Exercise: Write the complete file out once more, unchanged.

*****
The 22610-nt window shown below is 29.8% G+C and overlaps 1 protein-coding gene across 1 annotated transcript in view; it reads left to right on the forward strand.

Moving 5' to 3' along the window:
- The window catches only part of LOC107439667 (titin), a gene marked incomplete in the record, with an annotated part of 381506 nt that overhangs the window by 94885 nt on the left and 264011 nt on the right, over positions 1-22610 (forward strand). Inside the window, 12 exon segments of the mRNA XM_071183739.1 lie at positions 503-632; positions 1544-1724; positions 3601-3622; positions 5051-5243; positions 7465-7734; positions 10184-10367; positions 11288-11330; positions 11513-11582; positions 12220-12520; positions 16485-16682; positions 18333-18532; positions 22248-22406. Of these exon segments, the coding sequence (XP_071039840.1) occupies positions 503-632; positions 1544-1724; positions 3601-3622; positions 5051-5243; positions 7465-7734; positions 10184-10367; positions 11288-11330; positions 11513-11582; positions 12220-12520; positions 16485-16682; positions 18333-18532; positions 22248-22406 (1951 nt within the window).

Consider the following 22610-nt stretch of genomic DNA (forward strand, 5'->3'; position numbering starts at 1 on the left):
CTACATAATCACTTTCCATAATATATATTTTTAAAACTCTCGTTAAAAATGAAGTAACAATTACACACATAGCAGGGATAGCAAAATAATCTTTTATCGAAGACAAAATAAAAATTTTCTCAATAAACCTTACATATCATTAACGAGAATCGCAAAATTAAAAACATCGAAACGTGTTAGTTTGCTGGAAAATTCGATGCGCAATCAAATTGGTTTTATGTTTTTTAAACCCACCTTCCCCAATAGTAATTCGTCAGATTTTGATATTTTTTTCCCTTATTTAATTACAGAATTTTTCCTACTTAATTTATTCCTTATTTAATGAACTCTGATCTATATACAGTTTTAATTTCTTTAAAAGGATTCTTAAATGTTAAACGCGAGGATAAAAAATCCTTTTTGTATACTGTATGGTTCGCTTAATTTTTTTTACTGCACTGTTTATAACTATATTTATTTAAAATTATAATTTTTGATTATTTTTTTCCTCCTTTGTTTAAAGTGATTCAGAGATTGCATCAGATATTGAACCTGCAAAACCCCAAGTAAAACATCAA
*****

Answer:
The 22610-nt window shown below is 29.8% G+C and overlaps 1 protein-coding gene across 1 annotated transcript in view; it reads left to right on the forward strand.

Moving 5' to 3' along the window:
- The window catches only part of LOC107439667 (titin), a gene marked incomplete in the record, with an annotated part of 381506 nt that overhangs the window by 94885 nt on the left and 264011 nt on the right, over positions 1-22610 (forward strand). Inside the window, 12 exon segments of the mRNA XM_071183739.1 lie at positions 503-632; positions 1544-1724; positions 3601-3622; positions 5051-5243; positions 7465-7734; positions 10184-10367; positions 11288-11330; positions 11513-11582; positions 12220-12520; positions 16485-16682; positions 18333-18532; positions 22248-22406. Of these exon segments, the coding sequence (XP_071039840.1) occupies positions 503-632; positions 1544-1724; positions 3601-3622; positions 5051-5243; positions 7465-7734; positions 10184-10367; positions 11288-11330; positions 11513-11582; positions 12220-12520; positions 16485-16682; positions 18333-18532; positions 22248-22406 (1951 nt within the window).

Consider the following 22610-nt stretch of genomic DNA (forward strand, 5'->3'; position numbering starts at 1 on the left):
CTACATAATCACTTTCCATAATATATATTTTTAAAACTCTCGTTAAAAATGAAGTAACAATTACACACATAGCAGGGATAGCAAAATAATCTTTTATCGAAGACAAAATAAAAATTTTCTCAATAAACCTTACATATCATTAACGAGAATCGCAAAATTAAAAACATCGAAACGTGTTAGTTTGCTGGAAAATTCGATGCGCAATCAAATTGGTTTTATGTTTTTTAAACCCACCTTCCCCAATAGTAATTCGTCAGATTTTGATATTTTTTTCCCTTATTTAATTACAGAATTTTTCCTACTTAATTTATTCCTTATTTAATGAACTCTGATCTATATACAGTTTTAATTTCTTTAAAAGGATTCTTAAATGTTAAACGCGAGGATAAAAAATCCTTTTTGTATACTGTATGGTTCGCTTAATTTTTTTTACTGCACTGTTTATAACTATATTTATTTAAAATTATAATTTTTGATTATTTTTTTCCTCCTTTGTTTAAAGTGATTCAGAGATTGCATCAGATATTGAACCTGCAAAACCCCAAGTAAAACATCAA